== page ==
Vigorously Representing Accident Victims
A concussion or closed head injury may have a permanent impact on the quality of the victim's life, as well as family members' lives. Medical science is always progressing, however, and medical care and rehabilitative services can make a positive difference in the lives of many people who suffer brain injuries.
At my law practice, The Maurer Law Firm, PLLC, I represent victims of all types of head injuries, ranging from Grade 1 concussions to traumatic brain injury. I work tirelessly to help my clients get full compensation for their losses, and needed medical care and services. For a free consultation about your case, call (845) 896-5295.
How Do Brain Injuries Happen?
External impact to the head during motor vehicle accidents is the leading cause of brain injuries in the U.S. Other major causes include falls, assaults, sporting accidents, strokes and events that restrict the flow of oxygen to the brain, such as drowning or obstetric malpractice.
When preparing a legal case involving a negligent brain injury, it is very important to establish the liability of the responsible party. I have extensive resources, including accident investigators and experts in various medical specialties who can aid in this effort. As a trial attorney with more than 30 years of experience, I will work diligently to build a strong and successful case for you.
Applying Medical Science to the Law
An impact to the head can cause a gross structural injury to the brain (the primary injury). That injury can also lead to one or more secondary injuries (particularly in traumatic brain injury cases) such as cerebral hypoxia, cerebral ischemia, cerebral edema, hydrocephalus and brain herniation. Primary and secondary injuries can adversely affect memory, cognitive abilities and physical functions of the patient. Bedside cognitive testing or tests performed in other settings can provide important information in this regard.
What is traumatic brain injury?
Traumatic brain injury (TBI) occurs when a sudden trauma causes damage to the brain. TBI can result when the head suddenly and violently hits an object, or when an object pierces the skull and enters brain tissue. Symptoms of a TBI can be mild, moderate, or severe, depending on the extent of the damage to the brain. A person with a mild TBI may remain conscious or may experience a loss of consciousness for a few seconds or minutes. Other symptoms of mild TBI include headache, confusion, lightheadedness, dizziness, blurred vision or tired eyes, ringing in the ears, bad taste in the mouth, fatigue or lethargy, a change in sleep patterns, behavioral or mood changes, and trouble with memory, concentration, attention, or thinking. A person with a moderate or severe TBI may show these same symptoms, but may also have a headache that gets worse or does not go away, repeated vomiting or nausea, convulsions or seizures, an inability to awaken from sleep, dilation of one or both pupils of the eyes, slurred speech, weakness or numbness in the extremities, loss of coordination, and increased confusion, restlessness, or agitation.
Is there any treatment?
Anyone with signs of moderate or severe TBI should receive medical attention as soon as possible. Because little can be done to reverse the initial brain damage caused by trauma, medical personnel try to stabilize an individual with TBI and focus on preventing further injury. Primary concerns include insuring proper oxygen supply to the brain and the rest of the body, maintaining adequate blood flow, and controlling blood pressure. Imaging tests help in determining the diagnosis and prognosis of a TBI patient. Patients with mild to moderate injuries may receive skull and neck X-rays to check for bone fractures or spinal instability. For moderate to severe cases, the imaging test is a computed axial tomogram (CAT) scan.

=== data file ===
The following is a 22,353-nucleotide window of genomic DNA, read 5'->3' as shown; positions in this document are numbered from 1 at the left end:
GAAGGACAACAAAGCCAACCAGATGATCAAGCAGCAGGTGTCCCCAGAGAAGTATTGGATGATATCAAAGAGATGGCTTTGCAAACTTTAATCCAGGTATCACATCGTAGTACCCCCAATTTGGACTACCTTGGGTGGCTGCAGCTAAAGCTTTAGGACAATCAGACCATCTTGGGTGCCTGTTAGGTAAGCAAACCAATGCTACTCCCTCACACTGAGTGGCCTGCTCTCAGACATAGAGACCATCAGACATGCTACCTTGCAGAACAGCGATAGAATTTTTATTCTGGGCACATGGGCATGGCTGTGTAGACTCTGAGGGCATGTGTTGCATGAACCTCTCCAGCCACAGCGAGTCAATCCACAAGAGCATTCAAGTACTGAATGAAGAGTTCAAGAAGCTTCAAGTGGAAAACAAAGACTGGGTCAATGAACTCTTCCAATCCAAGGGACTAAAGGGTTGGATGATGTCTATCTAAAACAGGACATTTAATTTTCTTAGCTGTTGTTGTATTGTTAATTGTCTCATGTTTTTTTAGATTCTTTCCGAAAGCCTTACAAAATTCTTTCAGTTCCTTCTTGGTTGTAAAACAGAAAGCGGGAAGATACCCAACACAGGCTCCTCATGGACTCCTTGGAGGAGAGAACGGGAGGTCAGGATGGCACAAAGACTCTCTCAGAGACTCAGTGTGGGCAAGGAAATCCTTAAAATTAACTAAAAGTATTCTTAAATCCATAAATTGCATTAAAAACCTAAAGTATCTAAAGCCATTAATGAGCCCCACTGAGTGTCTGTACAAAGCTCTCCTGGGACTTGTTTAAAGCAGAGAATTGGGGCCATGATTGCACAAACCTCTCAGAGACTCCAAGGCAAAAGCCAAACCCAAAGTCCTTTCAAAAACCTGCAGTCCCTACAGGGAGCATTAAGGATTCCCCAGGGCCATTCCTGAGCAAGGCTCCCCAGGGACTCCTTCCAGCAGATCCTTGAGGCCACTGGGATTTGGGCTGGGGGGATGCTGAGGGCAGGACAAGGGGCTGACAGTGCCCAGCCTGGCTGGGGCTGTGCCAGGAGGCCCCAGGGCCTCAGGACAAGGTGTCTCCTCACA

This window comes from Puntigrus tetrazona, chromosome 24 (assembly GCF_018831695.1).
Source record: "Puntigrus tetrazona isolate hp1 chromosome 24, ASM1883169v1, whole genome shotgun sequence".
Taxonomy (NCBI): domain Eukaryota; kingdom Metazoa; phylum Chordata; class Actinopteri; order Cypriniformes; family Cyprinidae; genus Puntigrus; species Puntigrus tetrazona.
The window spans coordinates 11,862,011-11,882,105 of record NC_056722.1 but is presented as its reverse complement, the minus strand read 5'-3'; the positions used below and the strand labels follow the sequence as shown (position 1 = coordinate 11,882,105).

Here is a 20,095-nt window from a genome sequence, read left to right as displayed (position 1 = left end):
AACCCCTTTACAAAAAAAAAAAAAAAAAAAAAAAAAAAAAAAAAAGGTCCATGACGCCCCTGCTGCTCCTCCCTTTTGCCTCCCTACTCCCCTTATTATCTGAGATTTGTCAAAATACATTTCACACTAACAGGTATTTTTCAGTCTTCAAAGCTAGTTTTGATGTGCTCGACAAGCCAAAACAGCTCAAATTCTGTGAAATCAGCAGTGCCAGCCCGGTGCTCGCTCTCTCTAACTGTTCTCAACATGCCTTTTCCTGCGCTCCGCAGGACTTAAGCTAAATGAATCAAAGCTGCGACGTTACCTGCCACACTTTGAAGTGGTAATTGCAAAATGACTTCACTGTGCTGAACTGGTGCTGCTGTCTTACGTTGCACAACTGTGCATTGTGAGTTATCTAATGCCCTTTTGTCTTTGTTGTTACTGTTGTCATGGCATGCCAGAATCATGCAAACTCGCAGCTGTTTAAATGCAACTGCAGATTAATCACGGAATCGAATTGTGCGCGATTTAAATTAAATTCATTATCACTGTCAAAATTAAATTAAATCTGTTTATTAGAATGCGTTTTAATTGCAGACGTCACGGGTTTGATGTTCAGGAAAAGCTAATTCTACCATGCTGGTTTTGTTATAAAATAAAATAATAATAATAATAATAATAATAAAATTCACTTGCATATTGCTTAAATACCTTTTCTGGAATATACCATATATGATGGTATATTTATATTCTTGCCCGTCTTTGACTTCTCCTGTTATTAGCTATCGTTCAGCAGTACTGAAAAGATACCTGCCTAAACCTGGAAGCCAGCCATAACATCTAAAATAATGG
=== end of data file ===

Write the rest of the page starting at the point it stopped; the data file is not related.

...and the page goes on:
Approximately half of severely head-injured patients will need surgery to remove or repair hematomas (ruptured blood vessels) or contusions (bruised brain tissue). Moderately to severely injured patients receive rehabilitation that involves individually tailored treatment programs in the areas of physical therapy, occupational therapy, speech/language therapy, physiatry (physical medicine), psychology/psychiatry, and social support.
What is the prognosis?
Disabilities from a traumatic brain injury depend upon the severity of the injury, the location of the injury, and the age and general health of the individual. Some common disabilities include problems with: thinking; memory; and, reasoning. Other problems include: sensory processing (sight, hearing, touch, taste, and smell), communication (expression and understanding), and behavior or mental health (depression, anxiety, personality changes, aggression, acting out, and social inappropriateness). More serious head injuries may result in an unresponsive state in which an individual is totally unconscious, unresponsive, unaware, and unarousable.
My firm works with brain specialists to determine the extent of brain damage and the medical care and services my clients will need. This is especially important in closed head injury cases, because the effects of an impact to the head may only reveal themselves over time. For this reason, you should not rush to accept an insurance settlement before sufficient time has passed and the victim has been thoroughly examined by one or more specialists.
As your lawyer, I will build a comprehensive case designed to obtain the resources you need to rebuild your life. My firm will seek full compensation for all losses, seeking the best possible result for you.
If you have suffered a catastrophic brain injury because of someone else's negligence, please contact The Maurer Law Firm to schedule a free consultation with our experienced Fishkill personal injury lawyer.